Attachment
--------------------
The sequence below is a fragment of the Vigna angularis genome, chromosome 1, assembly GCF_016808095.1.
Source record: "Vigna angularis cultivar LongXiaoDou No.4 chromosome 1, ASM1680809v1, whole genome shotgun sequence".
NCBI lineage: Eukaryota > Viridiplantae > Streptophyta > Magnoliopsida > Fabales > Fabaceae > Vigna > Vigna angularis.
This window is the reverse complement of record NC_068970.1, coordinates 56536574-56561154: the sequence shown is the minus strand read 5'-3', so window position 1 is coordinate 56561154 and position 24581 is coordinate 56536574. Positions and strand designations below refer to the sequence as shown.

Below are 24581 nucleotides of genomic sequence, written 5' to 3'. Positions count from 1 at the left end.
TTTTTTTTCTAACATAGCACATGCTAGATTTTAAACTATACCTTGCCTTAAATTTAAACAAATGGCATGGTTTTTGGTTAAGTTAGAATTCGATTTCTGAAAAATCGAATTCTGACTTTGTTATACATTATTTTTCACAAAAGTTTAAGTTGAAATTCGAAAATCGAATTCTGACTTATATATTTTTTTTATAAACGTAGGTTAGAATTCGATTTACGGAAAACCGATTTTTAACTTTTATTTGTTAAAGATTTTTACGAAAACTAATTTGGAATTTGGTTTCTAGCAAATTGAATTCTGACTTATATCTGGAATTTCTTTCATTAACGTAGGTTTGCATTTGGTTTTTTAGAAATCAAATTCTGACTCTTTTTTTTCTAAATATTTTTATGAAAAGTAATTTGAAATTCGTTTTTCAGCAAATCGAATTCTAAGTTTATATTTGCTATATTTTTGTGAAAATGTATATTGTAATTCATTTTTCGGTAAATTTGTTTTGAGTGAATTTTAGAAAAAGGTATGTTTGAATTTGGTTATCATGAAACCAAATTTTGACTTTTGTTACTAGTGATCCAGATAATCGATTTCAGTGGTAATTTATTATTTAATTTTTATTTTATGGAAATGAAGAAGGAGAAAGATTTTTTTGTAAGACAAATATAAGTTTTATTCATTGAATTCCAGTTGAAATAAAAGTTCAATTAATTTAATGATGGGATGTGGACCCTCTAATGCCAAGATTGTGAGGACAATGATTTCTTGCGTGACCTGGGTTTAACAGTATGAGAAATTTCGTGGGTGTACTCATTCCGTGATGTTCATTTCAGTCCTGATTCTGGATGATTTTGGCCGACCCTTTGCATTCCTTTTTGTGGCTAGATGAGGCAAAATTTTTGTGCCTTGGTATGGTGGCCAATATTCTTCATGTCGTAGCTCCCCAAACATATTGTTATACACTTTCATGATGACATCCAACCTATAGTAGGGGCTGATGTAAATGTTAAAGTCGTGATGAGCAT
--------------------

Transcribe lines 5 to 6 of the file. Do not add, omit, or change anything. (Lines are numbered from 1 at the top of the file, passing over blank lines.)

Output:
Below are 24581 nucleotides of genomic sequence, written 5' to 3'. Positions count from 1 at the left end.
TTTTTTTTCTAACATAGCACATGCTAGATTTTAAACTATACCTTGCCTTAAATTTAAACAAATGGCATGGTTTTTGGTTAAGTTAGAATTCGATTTCTGAAAAATCGAATTCTGACTTTGTTATACATTATTTTTCACAAAAGTTTAAGTTGAAATTCGAAAATCGAATTCTGACTTATATATTTTTTTTATAAACGTAGGTTAGAATTCGATTTACGGAAAACCGATTTTTAACTTTTATTTGTTAAAGATTTTTACGAAAACTAATTTGGAATTTGGTTTCTAGCAAATTGAATTCTGACTTATATCTGGAATTTCTTTCATTAACGTAGGTTTGCATTTGGTTTTTTAGAAATCAAATTCTGACTCTTTTTTTTCTAAATATTTTTATGAAAAGTAATTTGAAATTCGTTTTTCAGCAAATCGAATTCTAAGTTTATATTTGCTATATTTTTGTGAAAATGTATATTGTAATTCATTTTTCGGTAAATTTGTTTTGAGTGAATTTTAGAAAAAGGTATGTTTGAATTTGGTTATCATGAAACCAAATTTTGACTTTTGTTACTAGTGATCCAGATAATCGATTTCAGTGGTAATTTATTATTTAATTTTTATTTTATGGAAATGAAGAAGGAGAAAGATTTTTTTGTAAGACAAATATAAGTTTTATTCATTGAATTCCAGTTGAAATAAAAGTTCAATTAATTTAATGATGGGATGTGGACCCTCTAATGCCAAGATTGTGAGGACAATGATTTCTTGCGTGACCTGGGTTTAACAGTATGAGAAATTTCGTGGGTGTACTCATTCCGTGATGTTCATTTCAGTCCTGATTCTGGATGATTTTGGCCGACCCTTTGCATTCCTTTTTGTGGCTAGATGAGGCAAAATTTTTGTGCCTTGGTATGGTGGCCAATATTCTTCATGTCGTAGCTCCCCAAACATATTGTTATACACTTTCATGATGACATCCAACCTATAGTAGGGGCTGATGTAAATGTTAAAGTCGTGATGAGCAT